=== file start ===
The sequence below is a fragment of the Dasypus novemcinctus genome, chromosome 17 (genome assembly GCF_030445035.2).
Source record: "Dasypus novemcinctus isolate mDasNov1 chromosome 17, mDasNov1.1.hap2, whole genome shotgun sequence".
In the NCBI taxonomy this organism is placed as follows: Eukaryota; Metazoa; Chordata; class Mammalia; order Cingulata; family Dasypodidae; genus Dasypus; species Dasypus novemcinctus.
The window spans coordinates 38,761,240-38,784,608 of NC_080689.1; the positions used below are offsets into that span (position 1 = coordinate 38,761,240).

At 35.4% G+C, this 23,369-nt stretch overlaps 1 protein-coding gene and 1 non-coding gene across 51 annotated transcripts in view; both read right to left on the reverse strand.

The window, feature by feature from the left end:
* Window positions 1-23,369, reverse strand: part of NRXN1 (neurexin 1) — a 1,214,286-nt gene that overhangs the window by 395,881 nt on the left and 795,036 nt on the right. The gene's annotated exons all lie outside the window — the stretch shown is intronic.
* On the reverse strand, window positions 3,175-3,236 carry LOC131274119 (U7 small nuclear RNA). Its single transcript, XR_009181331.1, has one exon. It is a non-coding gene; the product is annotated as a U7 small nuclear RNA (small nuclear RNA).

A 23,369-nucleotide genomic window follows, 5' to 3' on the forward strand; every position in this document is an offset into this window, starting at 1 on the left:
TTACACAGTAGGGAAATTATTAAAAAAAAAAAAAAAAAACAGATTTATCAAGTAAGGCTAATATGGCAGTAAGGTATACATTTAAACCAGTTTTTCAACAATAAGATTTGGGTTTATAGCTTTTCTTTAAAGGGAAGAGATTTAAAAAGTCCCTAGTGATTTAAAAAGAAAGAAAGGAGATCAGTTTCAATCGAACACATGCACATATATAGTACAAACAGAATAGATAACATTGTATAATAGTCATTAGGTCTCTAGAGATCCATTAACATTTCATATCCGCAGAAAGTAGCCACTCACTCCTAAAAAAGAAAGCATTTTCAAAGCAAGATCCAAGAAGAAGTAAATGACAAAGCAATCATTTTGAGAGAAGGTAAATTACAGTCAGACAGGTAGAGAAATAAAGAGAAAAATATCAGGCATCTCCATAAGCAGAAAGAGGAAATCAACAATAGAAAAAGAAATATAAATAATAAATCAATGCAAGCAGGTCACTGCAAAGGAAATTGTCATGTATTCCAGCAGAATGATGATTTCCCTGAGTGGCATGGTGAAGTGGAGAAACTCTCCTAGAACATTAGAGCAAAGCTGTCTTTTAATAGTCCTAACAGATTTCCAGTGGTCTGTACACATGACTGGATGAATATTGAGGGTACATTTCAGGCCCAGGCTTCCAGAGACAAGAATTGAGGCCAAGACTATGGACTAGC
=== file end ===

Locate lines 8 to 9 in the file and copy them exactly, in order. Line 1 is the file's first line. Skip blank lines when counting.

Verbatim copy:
* On the reverse strand, window positions 3,175-3,236 carry LOC131274119 (U7 small nuclear RNA). Its single transcript, XR_009181331.1, has one exon. It is a non-coding gene; the product is annotated as a U7 small nuclear RNA (small nuclear RNA).

A 23,369-nucleotide genomic window follows, 5' to 3' on the forward strand; every position in this document is an offset into this window, starting at 1 on the left: